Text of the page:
Ministry looks to alleviate shortages in fields such as chip and software design
The Ministry of Education launched a pilot enrollment plan for colleges on Wednesday that will replace China's independent enrollment scheme this year.
The "strengthening basic disciplines plan" at 36 top universities focuses on students with special talents in majors in basic disciplines including math, physics, chemistry, biology, history, philosophy and ancient characters.
The plan aims to encourage universities to enroll quality students who will be able to alleviate talent shortages in high-end chip and software design, intelligent technology, new materials and advanced manufacturing, and the social sciences, the ministry said.
High school graduates in China normally need to take the national college entrance examination, or gaokao, to be admitted to a university.
Independent enrollment was added as an alternative admission method in 2003 to allow some key universities to enroll students based on subjective criteria.
Students will be able to sign up for the basic disciplines plan in April. After they take the gaokao in early June, the 36 universities will release the list of students qualifying for the plan based on their gaokao scores. The ministry said they should then give those students written and physical tests and interviews before releasing final enrollment lists by July 5.
Student evaluation will be based on a combination of gaokao results, the results of basic discipline tests conducted by universities, and comprehensive quality results provided by high schools. The gaokao score will remain the most important criterion, accounting for more than 85 percent of the final result, the ministry said.
Students admitted through the basic disciplines plan will be put in small, independent classes, with the best teaching resources and learning environment. They will also be given preferential treatment in pursuing postgraduate studies, government sponsored overseas study and scholarships, it said.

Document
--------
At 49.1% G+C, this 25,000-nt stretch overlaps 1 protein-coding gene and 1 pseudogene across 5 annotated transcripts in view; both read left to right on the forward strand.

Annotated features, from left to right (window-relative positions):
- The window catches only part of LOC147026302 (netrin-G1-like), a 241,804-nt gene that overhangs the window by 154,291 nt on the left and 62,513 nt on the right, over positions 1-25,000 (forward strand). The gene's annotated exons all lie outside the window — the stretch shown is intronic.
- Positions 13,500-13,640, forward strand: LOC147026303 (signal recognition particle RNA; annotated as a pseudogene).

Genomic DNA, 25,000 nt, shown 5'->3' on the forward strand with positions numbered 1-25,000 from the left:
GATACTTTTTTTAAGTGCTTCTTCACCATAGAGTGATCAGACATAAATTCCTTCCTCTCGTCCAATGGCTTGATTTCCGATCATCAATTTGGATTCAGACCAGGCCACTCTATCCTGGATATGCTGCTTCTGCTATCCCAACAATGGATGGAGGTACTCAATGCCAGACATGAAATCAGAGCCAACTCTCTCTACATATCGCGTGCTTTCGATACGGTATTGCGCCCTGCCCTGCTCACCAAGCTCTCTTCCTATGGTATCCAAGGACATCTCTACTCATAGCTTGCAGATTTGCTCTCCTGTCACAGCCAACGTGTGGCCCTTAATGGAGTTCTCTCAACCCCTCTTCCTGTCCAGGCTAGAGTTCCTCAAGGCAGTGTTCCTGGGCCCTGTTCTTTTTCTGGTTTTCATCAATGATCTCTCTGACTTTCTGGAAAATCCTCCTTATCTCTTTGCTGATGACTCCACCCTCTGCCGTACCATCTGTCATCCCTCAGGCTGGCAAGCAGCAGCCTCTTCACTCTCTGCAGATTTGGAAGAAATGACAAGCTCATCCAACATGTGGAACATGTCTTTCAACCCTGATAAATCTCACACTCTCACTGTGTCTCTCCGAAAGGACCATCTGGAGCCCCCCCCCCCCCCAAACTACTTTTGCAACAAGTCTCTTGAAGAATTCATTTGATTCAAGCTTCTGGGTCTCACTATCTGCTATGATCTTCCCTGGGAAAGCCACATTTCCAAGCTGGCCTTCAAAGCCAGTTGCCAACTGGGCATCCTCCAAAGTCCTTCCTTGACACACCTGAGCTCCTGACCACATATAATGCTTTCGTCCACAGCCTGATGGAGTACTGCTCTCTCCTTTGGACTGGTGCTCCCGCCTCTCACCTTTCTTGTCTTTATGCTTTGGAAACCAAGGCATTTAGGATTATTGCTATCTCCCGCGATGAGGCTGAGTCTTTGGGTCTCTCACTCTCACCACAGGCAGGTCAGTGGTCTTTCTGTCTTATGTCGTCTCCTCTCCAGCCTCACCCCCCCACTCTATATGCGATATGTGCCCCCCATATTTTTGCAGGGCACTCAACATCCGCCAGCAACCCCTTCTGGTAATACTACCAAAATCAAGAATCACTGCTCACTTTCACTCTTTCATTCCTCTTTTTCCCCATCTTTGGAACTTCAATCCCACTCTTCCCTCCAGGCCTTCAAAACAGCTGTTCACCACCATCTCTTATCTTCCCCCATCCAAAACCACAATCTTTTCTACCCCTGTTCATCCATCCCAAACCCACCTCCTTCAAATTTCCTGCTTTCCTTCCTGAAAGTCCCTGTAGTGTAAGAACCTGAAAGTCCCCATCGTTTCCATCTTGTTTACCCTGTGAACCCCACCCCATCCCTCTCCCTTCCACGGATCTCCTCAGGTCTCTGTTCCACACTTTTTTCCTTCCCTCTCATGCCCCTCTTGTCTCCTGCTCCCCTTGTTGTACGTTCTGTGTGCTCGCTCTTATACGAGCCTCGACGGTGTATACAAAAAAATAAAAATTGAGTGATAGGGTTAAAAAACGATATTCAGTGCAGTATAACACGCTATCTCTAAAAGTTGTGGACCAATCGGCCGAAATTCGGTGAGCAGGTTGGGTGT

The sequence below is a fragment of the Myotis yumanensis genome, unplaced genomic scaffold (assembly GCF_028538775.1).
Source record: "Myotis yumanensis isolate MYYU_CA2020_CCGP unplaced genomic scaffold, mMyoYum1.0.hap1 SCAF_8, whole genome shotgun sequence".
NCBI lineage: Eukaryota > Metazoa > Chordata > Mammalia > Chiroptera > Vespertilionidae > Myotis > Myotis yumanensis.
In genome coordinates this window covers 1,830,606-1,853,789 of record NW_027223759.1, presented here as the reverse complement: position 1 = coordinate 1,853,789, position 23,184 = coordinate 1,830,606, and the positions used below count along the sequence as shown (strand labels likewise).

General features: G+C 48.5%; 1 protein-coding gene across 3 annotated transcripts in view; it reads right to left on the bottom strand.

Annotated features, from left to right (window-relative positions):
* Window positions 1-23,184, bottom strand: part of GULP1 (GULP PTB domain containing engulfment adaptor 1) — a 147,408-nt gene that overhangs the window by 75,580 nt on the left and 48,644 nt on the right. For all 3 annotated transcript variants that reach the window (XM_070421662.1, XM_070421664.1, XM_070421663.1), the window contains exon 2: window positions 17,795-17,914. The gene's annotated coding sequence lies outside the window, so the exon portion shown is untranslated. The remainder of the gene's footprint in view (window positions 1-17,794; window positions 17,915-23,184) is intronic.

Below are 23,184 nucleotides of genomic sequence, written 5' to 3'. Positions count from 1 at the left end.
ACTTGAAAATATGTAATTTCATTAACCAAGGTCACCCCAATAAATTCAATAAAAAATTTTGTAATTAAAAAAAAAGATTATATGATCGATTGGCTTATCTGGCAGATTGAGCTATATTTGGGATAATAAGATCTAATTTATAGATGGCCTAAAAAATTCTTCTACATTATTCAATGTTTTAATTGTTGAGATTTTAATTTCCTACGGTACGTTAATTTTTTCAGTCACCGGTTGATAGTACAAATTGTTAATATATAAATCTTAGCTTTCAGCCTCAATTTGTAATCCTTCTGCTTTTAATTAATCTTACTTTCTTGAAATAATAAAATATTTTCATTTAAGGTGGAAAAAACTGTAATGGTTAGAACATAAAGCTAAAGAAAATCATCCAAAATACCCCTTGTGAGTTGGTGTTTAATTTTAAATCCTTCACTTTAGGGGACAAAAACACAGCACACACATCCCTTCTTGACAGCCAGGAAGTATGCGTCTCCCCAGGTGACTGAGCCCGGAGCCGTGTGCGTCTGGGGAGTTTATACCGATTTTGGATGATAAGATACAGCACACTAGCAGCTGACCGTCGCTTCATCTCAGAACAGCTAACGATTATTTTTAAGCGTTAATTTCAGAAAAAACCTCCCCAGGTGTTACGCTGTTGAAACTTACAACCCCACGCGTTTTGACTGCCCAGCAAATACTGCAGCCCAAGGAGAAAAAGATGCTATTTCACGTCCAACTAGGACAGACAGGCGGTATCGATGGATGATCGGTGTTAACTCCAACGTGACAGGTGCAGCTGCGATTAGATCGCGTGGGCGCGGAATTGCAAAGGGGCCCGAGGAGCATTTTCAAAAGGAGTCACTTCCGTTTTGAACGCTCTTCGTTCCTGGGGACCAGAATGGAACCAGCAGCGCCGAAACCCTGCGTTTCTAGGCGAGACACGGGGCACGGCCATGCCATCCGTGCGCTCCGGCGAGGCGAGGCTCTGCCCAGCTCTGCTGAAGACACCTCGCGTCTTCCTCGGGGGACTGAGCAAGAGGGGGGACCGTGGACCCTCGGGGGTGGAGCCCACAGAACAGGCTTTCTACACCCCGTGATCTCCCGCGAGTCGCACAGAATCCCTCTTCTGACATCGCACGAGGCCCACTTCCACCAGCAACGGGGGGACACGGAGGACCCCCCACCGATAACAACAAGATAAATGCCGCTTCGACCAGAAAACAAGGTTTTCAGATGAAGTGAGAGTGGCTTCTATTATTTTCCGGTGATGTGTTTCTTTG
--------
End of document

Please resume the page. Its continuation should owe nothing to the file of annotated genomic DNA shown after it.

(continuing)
Ninety universities previously allocated 5 percent of their enrollment slots to students with special talents, such as those excelling in science competitions and sports. High school graduates admitted via the independent enrollment program enjoyed privileges including lower admission thresholds after the gaokao or priority in selecting majors.
More than 20,000 students were admitted under the program every year.
Chen Zhiwen, editor-in-chief of EOL, China's largest online education portal, said that rather than only focusing on student enrollment, the basic disciplines plan stresses cultivating high-end talent for the country's development, as talent in basic disciplines is very important for breakthroughs in key technologies.
"Compared with independent enrollment, the new plan has also significantly reduced the number of eligible universities, leaving less room for malpractice and corruption," Chen said.
The gaokao is a highly competitive and stressful test, and in some provinces with large numbers of high school graduates, a single point can separate more than 1,000 students. The exams create a lot of anxiety among parents and students hoping to be admitted to the best universities.